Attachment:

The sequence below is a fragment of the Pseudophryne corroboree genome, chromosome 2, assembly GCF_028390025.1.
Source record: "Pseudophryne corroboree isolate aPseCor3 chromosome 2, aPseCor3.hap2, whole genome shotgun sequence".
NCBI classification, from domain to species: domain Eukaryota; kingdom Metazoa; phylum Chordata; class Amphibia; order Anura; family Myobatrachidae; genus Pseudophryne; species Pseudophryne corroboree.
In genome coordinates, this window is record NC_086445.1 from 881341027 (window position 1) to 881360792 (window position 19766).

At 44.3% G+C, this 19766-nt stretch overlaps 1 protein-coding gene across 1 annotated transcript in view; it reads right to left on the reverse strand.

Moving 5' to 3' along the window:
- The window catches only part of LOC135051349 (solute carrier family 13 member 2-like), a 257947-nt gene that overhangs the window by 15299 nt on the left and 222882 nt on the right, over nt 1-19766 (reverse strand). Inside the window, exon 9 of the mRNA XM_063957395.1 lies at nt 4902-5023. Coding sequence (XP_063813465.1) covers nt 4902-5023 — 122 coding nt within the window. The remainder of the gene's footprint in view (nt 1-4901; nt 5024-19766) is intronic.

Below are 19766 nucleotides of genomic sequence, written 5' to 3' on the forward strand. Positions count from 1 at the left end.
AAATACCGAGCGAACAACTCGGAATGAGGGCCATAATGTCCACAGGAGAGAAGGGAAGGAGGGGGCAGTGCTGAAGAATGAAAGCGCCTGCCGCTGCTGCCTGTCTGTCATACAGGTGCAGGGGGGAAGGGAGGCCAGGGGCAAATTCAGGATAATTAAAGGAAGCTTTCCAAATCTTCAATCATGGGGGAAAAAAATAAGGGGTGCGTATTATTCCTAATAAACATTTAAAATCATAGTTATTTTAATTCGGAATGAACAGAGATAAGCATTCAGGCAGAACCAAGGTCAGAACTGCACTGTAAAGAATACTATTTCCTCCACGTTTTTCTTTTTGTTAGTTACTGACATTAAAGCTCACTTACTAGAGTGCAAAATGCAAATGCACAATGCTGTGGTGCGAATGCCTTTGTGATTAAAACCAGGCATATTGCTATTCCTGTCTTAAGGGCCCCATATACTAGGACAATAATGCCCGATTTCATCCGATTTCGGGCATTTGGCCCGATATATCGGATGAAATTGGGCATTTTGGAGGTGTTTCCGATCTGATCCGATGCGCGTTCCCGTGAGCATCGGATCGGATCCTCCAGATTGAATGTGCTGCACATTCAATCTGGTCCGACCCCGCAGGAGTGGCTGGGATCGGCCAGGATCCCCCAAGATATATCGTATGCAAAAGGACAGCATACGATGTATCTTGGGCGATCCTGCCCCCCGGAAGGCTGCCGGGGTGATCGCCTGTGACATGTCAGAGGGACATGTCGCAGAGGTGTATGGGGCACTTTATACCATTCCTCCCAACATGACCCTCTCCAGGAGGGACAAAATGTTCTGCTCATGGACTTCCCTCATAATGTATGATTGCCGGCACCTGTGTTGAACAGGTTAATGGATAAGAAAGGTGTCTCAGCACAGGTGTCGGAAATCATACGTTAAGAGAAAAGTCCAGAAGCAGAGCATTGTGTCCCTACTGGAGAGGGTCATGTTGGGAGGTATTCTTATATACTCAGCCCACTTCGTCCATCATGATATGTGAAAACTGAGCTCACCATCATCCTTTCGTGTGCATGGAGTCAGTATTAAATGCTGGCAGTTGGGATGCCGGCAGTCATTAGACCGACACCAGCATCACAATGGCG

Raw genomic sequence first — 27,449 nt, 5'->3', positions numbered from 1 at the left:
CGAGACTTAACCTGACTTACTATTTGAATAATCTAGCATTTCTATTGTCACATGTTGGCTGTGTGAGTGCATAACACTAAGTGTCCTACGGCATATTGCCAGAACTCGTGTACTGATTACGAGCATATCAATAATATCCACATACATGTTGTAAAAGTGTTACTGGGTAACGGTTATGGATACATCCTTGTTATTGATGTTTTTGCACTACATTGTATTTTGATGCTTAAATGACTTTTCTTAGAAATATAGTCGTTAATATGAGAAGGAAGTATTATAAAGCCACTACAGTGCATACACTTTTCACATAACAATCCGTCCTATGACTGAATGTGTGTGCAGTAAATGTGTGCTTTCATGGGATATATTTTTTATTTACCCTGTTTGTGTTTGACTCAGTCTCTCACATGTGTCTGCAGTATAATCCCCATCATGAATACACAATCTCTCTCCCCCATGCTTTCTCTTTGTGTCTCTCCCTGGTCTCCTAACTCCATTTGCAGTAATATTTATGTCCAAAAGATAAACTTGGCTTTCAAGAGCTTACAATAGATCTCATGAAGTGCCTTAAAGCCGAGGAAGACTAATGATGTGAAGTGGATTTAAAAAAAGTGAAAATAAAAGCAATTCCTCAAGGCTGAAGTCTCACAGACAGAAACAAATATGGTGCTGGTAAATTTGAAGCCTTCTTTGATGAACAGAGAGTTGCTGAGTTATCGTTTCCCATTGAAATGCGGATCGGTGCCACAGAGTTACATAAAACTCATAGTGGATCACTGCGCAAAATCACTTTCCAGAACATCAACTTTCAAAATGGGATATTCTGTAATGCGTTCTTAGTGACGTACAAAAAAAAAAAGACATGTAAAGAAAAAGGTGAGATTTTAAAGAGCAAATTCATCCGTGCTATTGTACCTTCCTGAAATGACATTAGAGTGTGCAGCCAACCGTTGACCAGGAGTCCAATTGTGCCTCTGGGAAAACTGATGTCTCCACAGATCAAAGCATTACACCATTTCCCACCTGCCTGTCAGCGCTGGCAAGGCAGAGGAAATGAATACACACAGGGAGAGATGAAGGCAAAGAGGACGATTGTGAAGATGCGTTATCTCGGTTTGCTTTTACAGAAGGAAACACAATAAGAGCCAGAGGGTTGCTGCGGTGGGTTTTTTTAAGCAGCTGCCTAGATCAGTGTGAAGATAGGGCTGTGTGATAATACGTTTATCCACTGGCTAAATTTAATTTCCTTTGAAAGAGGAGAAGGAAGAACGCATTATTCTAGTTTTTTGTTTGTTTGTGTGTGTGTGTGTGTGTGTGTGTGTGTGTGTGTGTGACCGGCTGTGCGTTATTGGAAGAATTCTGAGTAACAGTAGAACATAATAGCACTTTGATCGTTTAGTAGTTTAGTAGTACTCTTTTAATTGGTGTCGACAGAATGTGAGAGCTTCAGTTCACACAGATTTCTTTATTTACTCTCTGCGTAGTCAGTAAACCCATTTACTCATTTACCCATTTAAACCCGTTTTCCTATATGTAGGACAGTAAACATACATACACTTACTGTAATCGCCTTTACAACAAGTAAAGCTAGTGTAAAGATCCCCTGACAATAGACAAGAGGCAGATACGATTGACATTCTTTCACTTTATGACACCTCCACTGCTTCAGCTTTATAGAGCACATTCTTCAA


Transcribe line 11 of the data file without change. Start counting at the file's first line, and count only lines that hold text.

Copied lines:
CGAGACTTAACCTGACTTACTATTTGAATAATCTAGCATTTCTATTGTCACATGTTGGCTGTGTGAGTGCATAACACTAAGTGTCCTACGGCATATTGCCAGAACTCGTGTACTGATTACGAGCATATCAATAATATCCACATACATGTTGTAAAAGTGTTACTGGGTAACGGTTATGGATACATCCTTGTTATTGATGTTTTTGCACTACATTGTATTTTGATGCTTAAATGACTTTTCTTAGAAATATAGTCGTTAATATGAGAAGGAAGTATTATAAAGCCACTACAGTGCATACACTTTTCACATAACAATCCGTCCTATGACTGAATGTGTGTGCAGTAAATGTGTGCTTTCATGGGATATATTTTTTATTTACCCTGTTTGTGTTTGACTCAGTCTCTCACATGTGTCTGCAGTATAATCCCCATCATGAATACACAATCTCTCTCCCCCATGCTTTCTCTTTGTGTCTCTCCCTGGTCTCCTAACTCCATTTGCAGTAATATTTATGTCCAAAAGATAAACTTGGCTTTCAAGAGCTTACAATAGATCTCATGAAGTGCCTTAAAGCCGAGGAAGACTAATGATGTGAAGTGGATTTAAAAAAAGTGAAAATAAAAGCAATTCCTCAAGGCTGAAGTCTCACAGACAGAAACAAATATGGTGCTGGTAAATTTGAAGCCTTCTTTGATGAACAGAGAGTTGCTGAGTTATCGTTTCCCATTGAAATGCGGATCGGTGCCACAGAGTTACATAAAACTCATAGTGGATCACTGCGCAAAATCACTTTCCAGAACATCAACTTTCAAAATGGGATATTCTGTAATGCGTTCTTAGTGACGTACAAAAAAAAAAAGACATGTAAAGAAAAAGGTGAGATTTTAAAGAGCAAATTCATCCGTGCTATTGTACCTTCCTGAAATGACATTAGAGTGTGCAGCCAACCGTTGACCAGGAGTCCAATTGTGCCTCTGGGAAAACTGATGTCTCCACAGATCAAAGCATTACACCATTTCCCACCTGCCTGTCAGCGCTGGCAAGGCAGAGGAAATGAATACACACAGGGAGAGATGAAGGCAAAGAGGACGATTGTGAAGATGCGTTATCTCGGTTTGCTTTTACAGAAGGAAACACAATAAGAGCCAGAGGGTTGCTGCGGTGGGTTTTTTTAAGCAGCTGCCTAGATCAGTGTGAAGATAGGGCTGTGTGATAATACGTTTATCCACTGGCTAAATTTAATTTCCTTTGAAAGAGGAGAAGGAAGAACGCATTATTCTAGTTTTTTGTTTGTTTGTGTGTGTGTGTGTGTGTGTGTGTGTGTGTGTGTGTGACCGGCTGTGCGTTATTGGAAGAATTCTGAGTAACAGTAGAACATAATAGCACTTTGATCGTTTAGTAGTTTAGTAGTACTCTTTTAATTGGTGTCGACAGAATGTGAGAGCTTCAGTTCACACAGATTTCTTTATTTACTCTCTGCGTAGTCAGTAAACCCATTTACTCATTTACCCATTTAAACCCGTTTTCCTATATGTAGGACAGTAAACATACATACACTTACTGTAATCGCCTTTACAACAAGTAAAGCTAGTGTAAAGATCCCCTGACAATAGACAAGAGGCAGATACGATTGACATTCTTTCACTTTATGACACCTCCACTGCTTCAGCTTTATAGAGCACATTCTTCAA